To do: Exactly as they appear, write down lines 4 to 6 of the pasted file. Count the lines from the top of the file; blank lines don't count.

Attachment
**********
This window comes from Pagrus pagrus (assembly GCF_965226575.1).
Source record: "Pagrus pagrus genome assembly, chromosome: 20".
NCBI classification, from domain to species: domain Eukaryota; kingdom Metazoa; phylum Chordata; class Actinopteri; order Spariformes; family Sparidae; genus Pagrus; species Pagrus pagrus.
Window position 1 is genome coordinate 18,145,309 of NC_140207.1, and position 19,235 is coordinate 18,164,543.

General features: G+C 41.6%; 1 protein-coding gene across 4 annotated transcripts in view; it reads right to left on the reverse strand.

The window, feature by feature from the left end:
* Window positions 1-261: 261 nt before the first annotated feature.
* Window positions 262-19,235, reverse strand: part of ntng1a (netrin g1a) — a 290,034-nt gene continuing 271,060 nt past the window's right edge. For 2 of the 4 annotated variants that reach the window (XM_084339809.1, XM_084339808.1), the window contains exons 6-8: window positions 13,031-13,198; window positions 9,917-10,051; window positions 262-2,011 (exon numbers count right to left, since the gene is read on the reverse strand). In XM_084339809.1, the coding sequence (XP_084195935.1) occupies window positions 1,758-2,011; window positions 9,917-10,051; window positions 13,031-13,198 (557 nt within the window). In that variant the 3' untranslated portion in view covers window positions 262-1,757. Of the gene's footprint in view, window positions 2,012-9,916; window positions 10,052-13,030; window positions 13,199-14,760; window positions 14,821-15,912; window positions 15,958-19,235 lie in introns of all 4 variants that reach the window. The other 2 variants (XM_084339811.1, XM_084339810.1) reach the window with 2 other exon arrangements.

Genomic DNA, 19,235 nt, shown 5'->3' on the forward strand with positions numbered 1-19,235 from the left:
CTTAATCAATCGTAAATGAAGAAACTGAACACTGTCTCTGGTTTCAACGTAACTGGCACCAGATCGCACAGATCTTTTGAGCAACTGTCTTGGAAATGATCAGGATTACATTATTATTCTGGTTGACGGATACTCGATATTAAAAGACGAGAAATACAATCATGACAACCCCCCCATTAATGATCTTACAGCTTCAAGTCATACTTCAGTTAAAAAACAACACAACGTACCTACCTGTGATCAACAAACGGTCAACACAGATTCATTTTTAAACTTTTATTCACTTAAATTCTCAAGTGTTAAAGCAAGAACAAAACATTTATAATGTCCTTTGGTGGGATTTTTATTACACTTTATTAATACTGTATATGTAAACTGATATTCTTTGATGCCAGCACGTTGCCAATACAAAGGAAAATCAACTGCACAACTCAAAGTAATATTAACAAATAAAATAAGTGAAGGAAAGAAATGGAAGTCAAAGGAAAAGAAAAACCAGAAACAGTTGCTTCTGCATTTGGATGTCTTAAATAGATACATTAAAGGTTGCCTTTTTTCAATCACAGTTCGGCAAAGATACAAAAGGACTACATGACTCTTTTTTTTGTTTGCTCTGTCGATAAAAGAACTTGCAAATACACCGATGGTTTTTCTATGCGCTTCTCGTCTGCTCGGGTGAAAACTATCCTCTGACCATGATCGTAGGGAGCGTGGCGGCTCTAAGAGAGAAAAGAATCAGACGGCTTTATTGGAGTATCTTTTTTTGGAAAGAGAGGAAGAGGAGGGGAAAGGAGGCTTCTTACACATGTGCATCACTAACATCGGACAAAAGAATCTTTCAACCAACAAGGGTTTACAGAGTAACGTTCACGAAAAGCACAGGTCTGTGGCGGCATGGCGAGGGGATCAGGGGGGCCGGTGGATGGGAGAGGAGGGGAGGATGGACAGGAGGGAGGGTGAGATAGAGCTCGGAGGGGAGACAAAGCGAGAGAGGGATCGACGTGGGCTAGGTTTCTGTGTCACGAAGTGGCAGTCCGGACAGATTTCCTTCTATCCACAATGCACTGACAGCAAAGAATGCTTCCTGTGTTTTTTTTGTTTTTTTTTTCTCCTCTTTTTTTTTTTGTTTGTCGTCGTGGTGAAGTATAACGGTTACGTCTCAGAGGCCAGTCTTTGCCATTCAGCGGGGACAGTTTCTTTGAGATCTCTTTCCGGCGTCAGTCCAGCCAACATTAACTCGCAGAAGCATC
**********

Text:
Window position 1 is genome coordinate 18,145,309 of NC_140207.1, and position 19,235 is coordinate 18,164,543.

General features: G+C 41.6%; 1 protein-coding gene across 4 annotated transcripts in view; it reads right to left on the reverse strand.

The window, feature by feature from the left end: